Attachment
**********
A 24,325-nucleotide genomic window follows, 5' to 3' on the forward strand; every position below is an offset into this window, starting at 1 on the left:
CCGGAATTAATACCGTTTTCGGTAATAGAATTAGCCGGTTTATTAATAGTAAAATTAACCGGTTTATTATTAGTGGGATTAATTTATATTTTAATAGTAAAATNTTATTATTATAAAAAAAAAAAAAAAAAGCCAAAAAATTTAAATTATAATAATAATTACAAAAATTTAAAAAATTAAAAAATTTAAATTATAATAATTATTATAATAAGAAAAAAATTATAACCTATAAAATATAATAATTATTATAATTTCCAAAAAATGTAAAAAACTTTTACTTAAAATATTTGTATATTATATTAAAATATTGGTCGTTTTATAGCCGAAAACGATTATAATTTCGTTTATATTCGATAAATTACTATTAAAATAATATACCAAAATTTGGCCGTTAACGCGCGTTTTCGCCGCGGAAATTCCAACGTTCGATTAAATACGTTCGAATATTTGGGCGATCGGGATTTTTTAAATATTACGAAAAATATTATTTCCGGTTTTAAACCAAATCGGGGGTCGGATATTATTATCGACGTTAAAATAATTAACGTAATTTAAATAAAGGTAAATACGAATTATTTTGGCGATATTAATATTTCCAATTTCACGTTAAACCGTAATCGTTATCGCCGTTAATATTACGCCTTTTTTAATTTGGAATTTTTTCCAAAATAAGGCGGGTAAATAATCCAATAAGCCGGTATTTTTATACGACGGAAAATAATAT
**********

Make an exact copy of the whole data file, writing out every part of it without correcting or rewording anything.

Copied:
A 24,325-nucleotide genomic window follows, 5' to 3' on the forward strand; every position below is an offset into this window, starting at 1 on the left:
CCGGAATTAATACCGTTTTCGGTAATAGAATTAGCCGGTTTATTAATAGTAAAATTAACCGGTTTATTATTAGTGGGATTAATTTATATTTTAATAGTAAAATNTTATTATTATAAAAAAAAAAAAAAAAAGCCAAAAAATTTAAATTATAATAATAATTACAAAAATTTAAAAAATTAAAAAATTTAAATTATAATAATTATTATAATAAGAAAAAAATTATAACCTATAAAATATAATAATTATTATAATTTCCAAAAAATGTAAAAAACTTTTACTTAAAATATTTGTATATTATATTAAAATATTGGTCGTTTTATAGCCGAAAACGATTATAATTTCGTTTATATTCGATAAATTACTATTAAAATAATATACCAAAATTTGGCCGTTAACGCGCGTTTTCGCCGCGGAAATTCCAACGTTCGATTAAATACGTTCGAATATTTGGGCGATCGGGATTTTTTAAATATTACGAAAAATATTATTTCCGGTTTTAAACCAAATCGGGGGTCGGATATTATTATCGACGTTAAAATAATTAACGTAATTTAAATAAAGGTAAATACGAATTATTTTGGCGATATTAATATTTCCAATTTCACGTTAAACCGTAATCGTTATCGCCGTTAATATTACGCCTTTTTTAATTTGGAATTTTTTCCAAAATAAGGCGGGTAAATAATCCAATAAGCCGGTATTTTTATACGACGGAAAATAATAT